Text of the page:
It's important to note that leverage is a tool that generally magnifies investment returns; as long as the cost of leverage is less than the total return generated by the investments within the fund, leverage may add positively to performance. When evaluating closed-end funds, it's important to consider both the return potential of the underlying investments as well as the current premium/discount levels relative to historical levels to determine the current valuation of the closed-end fund itself.

Although financial history never repeats itself exactly, it does often rhyme. Many closed-end funds today appear to be following a pattern similar to the last time the Fed initiated a cycle of increasing interest rates. Closed-end fund discounts within many sectors are trading in excess of their historical levels. Depending on an investor's outlook for a particular asset class, this may be an opportune time to take a closer look at closed-end funds.

Important information

The S&P 500® Index is an unmanaged index considered representative of the US stock market.

The BofA Merrill Lynch Municipals Master Index measures total return on tax-exempt investment grade debt publicly issued by states and US territories, including price and interest income, based on the mix of these bonds in the market.

The BofA Merrill Lynch US Corporate Master Index tracks the performance of US dollar-denominated, investment- grade-rated corporate debt publically issued in the US domestic market.

A closed-end fund is a publicly traded investment company that raises a fixed amount of capital through an initial public offering (IPO) and is then structured, listed and traded like a stock on a stock exchange.

An open-end fund is a type of mutual fund with no restriction on the amount of shares issued; it will continue to issue shares to meet investor demand and will buy back shares when investors wish to sell.

Net asset value is the per-share value of open-end and closed-end funds and exchange-traded funds (ETFs). Mutual funds' NAV is computed once a day based on the closing market prices of the securities in the fund's portfolio' shares of ETFs and closed-end funds trade at market value, which can be a dollar value above (trading at a premium) or below (trading at a discount) NAV.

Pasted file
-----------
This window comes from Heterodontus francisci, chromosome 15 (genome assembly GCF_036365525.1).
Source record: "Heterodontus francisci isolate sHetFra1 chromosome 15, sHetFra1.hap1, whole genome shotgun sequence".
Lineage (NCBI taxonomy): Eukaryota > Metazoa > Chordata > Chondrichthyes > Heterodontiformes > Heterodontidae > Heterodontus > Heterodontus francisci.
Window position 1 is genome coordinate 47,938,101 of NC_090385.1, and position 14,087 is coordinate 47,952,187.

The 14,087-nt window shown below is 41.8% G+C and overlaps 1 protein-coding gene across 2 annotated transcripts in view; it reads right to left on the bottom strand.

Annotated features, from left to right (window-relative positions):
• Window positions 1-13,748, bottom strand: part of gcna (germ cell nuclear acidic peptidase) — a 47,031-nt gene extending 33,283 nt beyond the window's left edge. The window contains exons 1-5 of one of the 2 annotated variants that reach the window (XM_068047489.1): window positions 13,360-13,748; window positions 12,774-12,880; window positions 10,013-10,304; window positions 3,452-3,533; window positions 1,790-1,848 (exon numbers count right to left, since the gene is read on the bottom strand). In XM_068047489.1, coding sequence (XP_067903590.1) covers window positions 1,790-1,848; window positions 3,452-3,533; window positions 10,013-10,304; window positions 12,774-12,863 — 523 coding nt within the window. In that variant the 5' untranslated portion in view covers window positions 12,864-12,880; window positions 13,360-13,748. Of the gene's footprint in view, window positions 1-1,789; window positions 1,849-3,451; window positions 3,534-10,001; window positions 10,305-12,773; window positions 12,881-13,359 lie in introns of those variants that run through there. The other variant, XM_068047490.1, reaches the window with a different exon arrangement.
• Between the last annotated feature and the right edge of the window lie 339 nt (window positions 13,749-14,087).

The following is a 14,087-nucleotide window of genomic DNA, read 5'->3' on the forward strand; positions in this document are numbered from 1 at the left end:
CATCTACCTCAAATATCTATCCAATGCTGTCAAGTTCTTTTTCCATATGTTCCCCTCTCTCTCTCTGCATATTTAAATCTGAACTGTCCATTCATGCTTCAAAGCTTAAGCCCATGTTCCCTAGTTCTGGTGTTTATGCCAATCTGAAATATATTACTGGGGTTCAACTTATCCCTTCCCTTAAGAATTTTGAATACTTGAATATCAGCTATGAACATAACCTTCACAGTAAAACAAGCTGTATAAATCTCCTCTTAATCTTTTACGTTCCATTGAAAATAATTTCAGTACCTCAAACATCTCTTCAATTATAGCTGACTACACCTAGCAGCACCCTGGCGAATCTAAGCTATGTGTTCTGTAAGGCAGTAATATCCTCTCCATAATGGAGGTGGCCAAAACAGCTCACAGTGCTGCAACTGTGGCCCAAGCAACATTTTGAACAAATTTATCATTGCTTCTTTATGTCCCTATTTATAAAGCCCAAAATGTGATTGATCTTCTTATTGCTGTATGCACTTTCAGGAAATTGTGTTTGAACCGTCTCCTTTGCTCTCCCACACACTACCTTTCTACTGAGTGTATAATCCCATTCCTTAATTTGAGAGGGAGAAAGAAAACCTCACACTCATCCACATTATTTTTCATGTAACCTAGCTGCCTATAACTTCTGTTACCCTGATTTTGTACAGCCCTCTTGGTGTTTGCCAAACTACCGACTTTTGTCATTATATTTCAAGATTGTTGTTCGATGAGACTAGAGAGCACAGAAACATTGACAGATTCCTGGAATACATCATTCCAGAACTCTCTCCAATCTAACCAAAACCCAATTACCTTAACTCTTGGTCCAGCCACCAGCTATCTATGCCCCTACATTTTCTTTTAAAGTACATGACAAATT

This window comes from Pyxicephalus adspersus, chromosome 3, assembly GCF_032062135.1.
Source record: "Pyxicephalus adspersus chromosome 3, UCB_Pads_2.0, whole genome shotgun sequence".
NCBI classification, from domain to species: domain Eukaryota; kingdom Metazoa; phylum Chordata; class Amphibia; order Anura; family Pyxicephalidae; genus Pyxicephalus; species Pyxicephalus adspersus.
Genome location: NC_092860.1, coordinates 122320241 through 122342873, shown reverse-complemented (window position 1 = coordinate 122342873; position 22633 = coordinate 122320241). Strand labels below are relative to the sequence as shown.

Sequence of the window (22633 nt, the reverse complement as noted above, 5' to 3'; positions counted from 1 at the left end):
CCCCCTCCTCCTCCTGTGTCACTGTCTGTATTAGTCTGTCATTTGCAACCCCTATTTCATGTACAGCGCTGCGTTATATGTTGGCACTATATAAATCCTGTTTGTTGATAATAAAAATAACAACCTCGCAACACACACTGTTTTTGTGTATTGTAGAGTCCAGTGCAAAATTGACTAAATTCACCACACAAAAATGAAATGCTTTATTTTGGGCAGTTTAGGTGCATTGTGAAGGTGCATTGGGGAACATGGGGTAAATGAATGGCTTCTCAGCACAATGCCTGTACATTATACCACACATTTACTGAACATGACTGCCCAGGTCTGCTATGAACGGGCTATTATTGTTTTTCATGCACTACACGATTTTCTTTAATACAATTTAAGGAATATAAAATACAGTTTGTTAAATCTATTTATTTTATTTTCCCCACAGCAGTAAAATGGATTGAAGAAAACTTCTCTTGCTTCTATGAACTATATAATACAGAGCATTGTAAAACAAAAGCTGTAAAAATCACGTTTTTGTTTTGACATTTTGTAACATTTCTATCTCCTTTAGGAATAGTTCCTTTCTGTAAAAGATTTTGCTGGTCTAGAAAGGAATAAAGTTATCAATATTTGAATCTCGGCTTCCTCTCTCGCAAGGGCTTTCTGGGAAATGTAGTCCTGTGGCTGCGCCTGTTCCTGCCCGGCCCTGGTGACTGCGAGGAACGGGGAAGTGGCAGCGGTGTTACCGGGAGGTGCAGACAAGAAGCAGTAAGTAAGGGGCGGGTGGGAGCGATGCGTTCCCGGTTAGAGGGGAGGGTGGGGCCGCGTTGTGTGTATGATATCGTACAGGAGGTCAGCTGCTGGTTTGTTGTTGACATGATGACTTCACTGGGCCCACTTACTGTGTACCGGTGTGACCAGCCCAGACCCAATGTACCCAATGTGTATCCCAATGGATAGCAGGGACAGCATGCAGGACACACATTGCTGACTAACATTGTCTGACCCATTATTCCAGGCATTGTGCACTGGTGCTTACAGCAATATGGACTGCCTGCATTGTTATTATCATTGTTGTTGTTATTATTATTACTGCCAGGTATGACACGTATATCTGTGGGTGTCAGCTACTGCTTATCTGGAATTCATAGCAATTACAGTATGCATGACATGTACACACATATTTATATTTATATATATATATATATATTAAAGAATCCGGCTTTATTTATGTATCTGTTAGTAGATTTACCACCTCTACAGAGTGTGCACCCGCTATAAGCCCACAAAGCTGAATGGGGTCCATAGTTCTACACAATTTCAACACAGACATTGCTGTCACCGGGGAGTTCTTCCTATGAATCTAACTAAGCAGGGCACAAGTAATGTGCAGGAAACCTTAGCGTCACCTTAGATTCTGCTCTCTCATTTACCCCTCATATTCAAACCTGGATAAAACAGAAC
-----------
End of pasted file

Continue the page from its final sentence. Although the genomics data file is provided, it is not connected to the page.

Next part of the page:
Financial leverage refers to the use of debt to acquire additional assets.

Shares of closed-end funds frequently trade at a discount to their net asset value in the secondary market and the net asset value of closed-end fund shares may decrease.

In general, stock values fluctuate, sometimes widely, in response to activities specific to the company as well as general market, economic and political conditions.

Fixed-income investments are subject to credit risk of the issuer and the effects of changing interest rates. Interest rate risk refers to the risk that bond prices generally fall as interest rates rise and vice versa. An issuer may be unable to meet interest and/or principal payments, thereby causing its instruments to decrease in value and lowering the issuer's credit rating.

Municipal securities are subject to the risk that legislative or economic conditions could affect an issuer's ability to make payments of principal and/ or interest.

Leverage created from borrowing or certain types of transactions or instruments may impair liquidity, cause positions to be liquidated at an unfavorable time, lose more than the amount invested, or increase volatility.

There is no assurance a trust will achieve its investment objective. An investment in these unit investment trusts are subject to market risk, which is the possibility that the market values of securities owned by the trust will decline and that the value of trust units may therefore be less than what you paid for them. Accordingly, you can lose money investing in these trusts. The trust should be considered as part of a long-term investment strategy and you should consider your ability to pursue it by investing in successive trusts, if available. You will realize tax consequences associated with investing from one series to the next.

Before investing, carefully read the prospectus and/or summary prospectus and carefully consider the investment objectives, risks, charges and expenses. For this and more complete information about the products, visit invesco.com/fundprospectus for a prospectus/summary prospectus.

The information provided is for educational purposes only and does not constitute a recommendation of the suitability of any investment strategy for a particular investor. Invesco does not provide tax advice. The tax information contained herein is general and is not exhaustive by nature. Federal and state tax laws are complex and constantly changing. Investors should always consult their own legal or tax professional for information concerning their individual situation. The opinions expressed are those of the authors, are based on current market conditions and are subject to change without notice. These opinions may differ from those of other Invesco investment professionals.

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All data provided by Invesco unless otherwise noted.

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What do rising rates mean for closed-end funds? by Invesco Blog